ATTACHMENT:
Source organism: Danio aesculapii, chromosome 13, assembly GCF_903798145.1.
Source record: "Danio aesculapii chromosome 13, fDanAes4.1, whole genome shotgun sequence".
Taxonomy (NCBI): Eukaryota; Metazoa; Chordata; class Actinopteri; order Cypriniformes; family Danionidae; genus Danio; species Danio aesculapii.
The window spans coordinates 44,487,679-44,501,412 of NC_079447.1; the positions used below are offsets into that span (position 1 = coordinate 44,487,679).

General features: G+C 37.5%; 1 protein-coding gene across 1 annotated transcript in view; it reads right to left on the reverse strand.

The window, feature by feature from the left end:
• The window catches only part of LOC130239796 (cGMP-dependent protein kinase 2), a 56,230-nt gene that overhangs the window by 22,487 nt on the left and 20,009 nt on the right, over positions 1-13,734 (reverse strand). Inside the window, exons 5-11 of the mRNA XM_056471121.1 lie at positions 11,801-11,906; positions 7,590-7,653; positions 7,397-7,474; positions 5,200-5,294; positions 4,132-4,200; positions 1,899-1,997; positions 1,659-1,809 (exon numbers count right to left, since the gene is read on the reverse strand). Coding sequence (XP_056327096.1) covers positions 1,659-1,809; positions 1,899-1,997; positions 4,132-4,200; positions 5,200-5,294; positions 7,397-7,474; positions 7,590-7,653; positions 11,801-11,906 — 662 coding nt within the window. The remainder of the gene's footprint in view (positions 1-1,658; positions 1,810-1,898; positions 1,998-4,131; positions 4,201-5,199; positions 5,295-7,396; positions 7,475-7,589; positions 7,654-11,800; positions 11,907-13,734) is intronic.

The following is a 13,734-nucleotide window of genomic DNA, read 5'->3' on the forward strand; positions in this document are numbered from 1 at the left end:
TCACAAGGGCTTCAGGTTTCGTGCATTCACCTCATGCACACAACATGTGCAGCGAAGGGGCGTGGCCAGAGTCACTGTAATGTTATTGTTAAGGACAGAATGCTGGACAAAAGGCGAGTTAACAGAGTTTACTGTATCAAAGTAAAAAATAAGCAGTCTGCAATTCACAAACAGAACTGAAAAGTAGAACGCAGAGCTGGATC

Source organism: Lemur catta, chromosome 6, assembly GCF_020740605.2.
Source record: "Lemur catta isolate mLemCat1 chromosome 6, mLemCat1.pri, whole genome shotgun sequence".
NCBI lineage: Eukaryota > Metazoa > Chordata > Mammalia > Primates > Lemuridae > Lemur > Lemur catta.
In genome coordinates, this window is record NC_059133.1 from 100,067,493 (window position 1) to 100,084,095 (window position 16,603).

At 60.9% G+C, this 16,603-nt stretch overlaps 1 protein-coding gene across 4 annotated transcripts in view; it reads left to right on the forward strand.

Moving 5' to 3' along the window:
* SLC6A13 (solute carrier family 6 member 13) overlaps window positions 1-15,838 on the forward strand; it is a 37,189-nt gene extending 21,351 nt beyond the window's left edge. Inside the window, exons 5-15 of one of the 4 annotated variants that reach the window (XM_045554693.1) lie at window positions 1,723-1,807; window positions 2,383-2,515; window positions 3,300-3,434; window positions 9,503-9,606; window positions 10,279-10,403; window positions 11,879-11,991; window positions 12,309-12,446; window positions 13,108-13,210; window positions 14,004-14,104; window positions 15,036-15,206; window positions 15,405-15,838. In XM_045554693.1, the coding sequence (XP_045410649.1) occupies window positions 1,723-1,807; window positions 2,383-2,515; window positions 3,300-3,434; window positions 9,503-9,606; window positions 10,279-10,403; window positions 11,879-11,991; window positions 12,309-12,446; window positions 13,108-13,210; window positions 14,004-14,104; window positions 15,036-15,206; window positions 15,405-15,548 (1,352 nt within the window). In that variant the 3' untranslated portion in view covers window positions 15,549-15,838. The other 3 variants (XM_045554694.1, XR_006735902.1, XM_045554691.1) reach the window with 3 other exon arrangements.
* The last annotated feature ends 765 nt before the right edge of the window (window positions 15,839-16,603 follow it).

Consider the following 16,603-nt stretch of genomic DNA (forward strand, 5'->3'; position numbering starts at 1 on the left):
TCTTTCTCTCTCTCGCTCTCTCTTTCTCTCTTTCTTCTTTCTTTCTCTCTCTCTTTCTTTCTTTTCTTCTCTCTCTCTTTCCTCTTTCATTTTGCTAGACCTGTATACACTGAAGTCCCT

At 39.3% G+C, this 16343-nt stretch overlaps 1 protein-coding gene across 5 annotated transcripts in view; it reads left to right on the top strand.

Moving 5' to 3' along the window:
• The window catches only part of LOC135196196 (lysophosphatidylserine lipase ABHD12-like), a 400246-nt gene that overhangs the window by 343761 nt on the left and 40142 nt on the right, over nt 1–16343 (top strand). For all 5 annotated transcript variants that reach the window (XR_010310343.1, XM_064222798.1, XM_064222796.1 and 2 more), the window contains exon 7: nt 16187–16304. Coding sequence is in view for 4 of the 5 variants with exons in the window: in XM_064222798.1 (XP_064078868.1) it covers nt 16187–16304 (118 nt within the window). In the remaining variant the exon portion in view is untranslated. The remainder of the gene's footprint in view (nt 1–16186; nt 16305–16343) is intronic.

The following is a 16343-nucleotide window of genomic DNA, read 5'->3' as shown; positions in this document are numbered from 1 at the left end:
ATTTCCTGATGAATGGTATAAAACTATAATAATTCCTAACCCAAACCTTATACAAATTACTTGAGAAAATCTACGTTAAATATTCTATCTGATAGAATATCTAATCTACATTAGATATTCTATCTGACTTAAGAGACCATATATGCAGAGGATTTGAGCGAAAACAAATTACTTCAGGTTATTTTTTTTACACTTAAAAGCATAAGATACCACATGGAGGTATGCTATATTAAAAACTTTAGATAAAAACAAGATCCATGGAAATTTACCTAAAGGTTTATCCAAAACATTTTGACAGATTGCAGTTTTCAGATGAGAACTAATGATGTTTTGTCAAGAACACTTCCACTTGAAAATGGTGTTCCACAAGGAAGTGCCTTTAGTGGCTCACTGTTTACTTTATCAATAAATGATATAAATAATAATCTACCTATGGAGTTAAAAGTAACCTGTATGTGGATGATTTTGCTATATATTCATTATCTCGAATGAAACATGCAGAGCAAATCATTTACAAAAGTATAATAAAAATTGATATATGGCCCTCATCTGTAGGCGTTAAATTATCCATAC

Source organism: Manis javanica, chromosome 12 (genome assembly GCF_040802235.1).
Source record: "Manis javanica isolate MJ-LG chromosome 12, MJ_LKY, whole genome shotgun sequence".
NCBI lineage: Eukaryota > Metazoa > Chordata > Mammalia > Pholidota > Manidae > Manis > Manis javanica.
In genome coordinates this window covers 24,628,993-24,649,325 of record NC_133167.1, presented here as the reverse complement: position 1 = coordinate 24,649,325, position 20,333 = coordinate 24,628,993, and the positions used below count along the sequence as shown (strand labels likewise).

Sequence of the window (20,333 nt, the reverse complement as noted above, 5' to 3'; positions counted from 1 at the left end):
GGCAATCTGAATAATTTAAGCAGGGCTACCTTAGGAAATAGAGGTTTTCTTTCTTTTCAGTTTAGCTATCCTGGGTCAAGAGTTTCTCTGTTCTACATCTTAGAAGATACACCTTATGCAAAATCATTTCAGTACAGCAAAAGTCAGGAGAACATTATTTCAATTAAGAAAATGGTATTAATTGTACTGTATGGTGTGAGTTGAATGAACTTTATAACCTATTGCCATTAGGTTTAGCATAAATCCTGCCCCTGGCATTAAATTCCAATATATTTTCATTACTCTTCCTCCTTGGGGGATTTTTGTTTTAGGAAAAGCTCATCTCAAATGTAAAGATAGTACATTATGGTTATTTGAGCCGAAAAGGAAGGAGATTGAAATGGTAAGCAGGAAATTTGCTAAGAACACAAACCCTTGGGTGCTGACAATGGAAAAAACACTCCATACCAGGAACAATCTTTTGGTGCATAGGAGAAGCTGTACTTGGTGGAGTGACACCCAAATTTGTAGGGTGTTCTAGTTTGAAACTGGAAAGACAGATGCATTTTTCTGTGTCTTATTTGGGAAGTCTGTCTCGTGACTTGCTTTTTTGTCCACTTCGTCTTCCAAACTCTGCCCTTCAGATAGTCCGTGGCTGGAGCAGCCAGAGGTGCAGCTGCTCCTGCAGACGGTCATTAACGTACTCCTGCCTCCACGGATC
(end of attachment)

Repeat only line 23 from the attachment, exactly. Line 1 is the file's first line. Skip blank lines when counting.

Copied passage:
The following is a 16343-nucleotide window of genomic DNA, read 5'->3' as shown; positions in this document are numbered from 1 at the left end: